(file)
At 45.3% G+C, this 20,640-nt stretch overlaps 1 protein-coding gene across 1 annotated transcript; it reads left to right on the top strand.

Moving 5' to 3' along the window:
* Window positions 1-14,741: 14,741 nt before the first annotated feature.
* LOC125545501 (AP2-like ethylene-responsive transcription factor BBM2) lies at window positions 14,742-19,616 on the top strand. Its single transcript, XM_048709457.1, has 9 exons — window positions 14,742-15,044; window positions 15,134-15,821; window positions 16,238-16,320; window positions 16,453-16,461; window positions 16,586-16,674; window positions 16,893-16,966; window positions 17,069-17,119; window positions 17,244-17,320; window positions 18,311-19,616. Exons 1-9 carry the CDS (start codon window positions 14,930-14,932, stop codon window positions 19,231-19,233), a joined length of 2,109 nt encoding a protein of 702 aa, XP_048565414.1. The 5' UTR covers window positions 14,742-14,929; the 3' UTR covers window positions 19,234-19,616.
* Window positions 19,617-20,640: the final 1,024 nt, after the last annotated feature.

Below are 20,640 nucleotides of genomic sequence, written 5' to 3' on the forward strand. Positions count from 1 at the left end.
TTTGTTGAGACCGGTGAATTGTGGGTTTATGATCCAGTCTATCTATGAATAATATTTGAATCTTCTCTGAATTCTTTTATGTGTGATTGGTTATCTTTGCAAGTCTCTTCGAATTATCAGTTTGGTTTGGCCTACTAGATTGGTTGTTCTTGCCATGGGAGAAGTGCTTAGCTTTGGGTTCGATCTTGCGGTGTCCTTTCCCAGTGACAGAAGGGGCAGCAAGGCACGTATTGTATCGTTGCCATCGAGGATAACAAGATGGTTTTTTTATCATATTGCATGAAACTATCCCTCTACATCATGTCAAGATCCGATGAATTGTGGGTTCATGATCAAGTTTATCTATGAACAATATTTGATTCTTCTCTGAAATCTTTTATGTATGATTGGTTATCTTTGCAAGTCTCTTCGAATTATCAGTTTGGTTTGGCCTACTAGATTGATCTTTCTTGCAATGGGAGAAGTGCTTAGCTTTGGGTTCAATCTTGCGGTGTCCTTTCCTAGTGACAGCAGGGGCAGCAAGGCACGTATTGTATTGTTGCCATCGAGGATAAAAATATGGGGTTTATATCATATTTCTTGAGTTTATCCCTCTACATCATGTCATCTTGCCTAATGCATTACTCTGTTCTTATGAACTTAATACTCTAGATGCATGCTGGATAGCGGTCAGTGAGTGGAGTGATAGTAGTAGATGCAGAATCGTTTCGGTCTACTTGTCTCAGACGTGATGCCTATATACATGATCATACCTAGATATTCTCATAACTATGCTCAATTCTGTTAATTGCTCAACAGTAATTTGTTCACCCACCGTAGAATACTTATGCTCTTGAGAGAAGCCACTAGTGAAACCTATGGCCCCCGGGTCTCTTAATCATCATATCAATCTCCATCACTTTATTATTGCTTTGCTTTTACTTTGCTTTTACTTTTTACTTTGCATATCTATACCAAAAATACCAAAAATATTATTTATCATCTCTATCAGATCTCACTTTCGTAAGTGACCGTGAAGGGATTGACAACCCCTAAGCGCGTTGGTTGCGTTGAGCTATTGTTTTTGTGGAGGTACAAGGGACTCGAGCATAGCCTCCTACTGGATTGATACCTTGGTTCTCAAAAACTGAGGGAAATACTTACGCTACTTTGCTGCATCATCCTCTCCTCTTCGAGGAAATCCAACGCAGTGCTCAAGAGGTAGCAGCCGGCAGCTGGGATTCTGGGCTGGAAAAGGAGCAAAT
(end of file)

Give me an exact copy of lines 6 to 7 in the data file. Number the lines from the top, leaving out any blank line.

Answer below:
Below are 20,640 nucleotides of genomic sequence, written 5' to 3' on the forward strand. Positions count from 1 at the left end.
TTTGTTGAGACCGGTGAATTGTGGGTTTATGATCCAGTCTATCTATGAATAATATTTGAATCTTCTCTGAATTCTTTTATGTGTGATTGGTTATCTTTGCAAGTCTCTTCGAATTATCAGTTTGGTTTGGCCTACTAGATTGGTTGTTCTTGCCATGGGAGAAGTGCTTAGCTTTGGGTTCGATCTTGCGGTGTCCTTTCCCAGTGACAGAAGGGGCAGCAAGGCACGTATTGTATCGTTGCCATCGAGGATAACAAGATGGTTTTTTTATCATATTGCATGAAACTATCCCTCTACATCATGTCAAGATCCGATGAATTGTGGGTTCATGATCAAGTTTATCTATGAACAATATTTGATTCTTCTCTGAAATCTTTTATGTATGATTGGTTATCTTTGCAAGTCTCTTCGAATTATCAGTTTGGTTTGGCCTACTAGATTGATCTTTCTTGCAATGGGAGAAGTGCTTAGCTTTGGGTTCAATCTTGCGGTGTCCTTTCCTAGTGACAGCAGGGGCAGCAAGGCACGTATTGTATTGTTGCCATCGAGGATAAAAATATGGGGTTTATATCATATTTCTTGAGTTTATCCCTCTACATCATGTCATCTTGCCTAATGCATTACTCTGTTCTTATGAACTTAATACTCTAGATGCATGCTGGATAGCGGTCAGTGAGTGGAGTGATAGTAGTAGATGCAGAATCGTTTCGGTCTACTTGTCTCAGACGTGATGCCTATATACATGATCATACCTAGATATTCTCATAACTATGCTCAATTCTGTTAATTGCTCAACAGTAATTTGTTCACCCACCGTAGAATACTTATGCTCTTGAGAGAAGCCACTAGTGAAACCTATGGCCCCCGGGTCTCTTAATCATCATATCAATCTCCATCACTTTATTATTGCTTTGCTTTTACTTTGCTTTTACTTTTTACTTTGCATATCTATACCAAAAATACCAAAAATATTATTTATCATCTCTATCAGATCTCACTTTCGTAAGTGACCGTGAAGGGATTGACAACCCCTAAGCGCGTTGGTTGCGTTGAGCTATTGTTTTTGTGGAGGTACAAGGGACTCGAGCATAGCCTCCTACTGGATTGATACCTTGGTTCTCAAAAACTGAGGGAAATACTTACGCTACTTTGCTGCATCATCCTCTCCTCTTCGAGGAAATCCAACGCAGTGCTCAAGAGGTAGCAGCCGGCAGCTGGGATTCTGGGCTGGAAAAGGAGCAAAT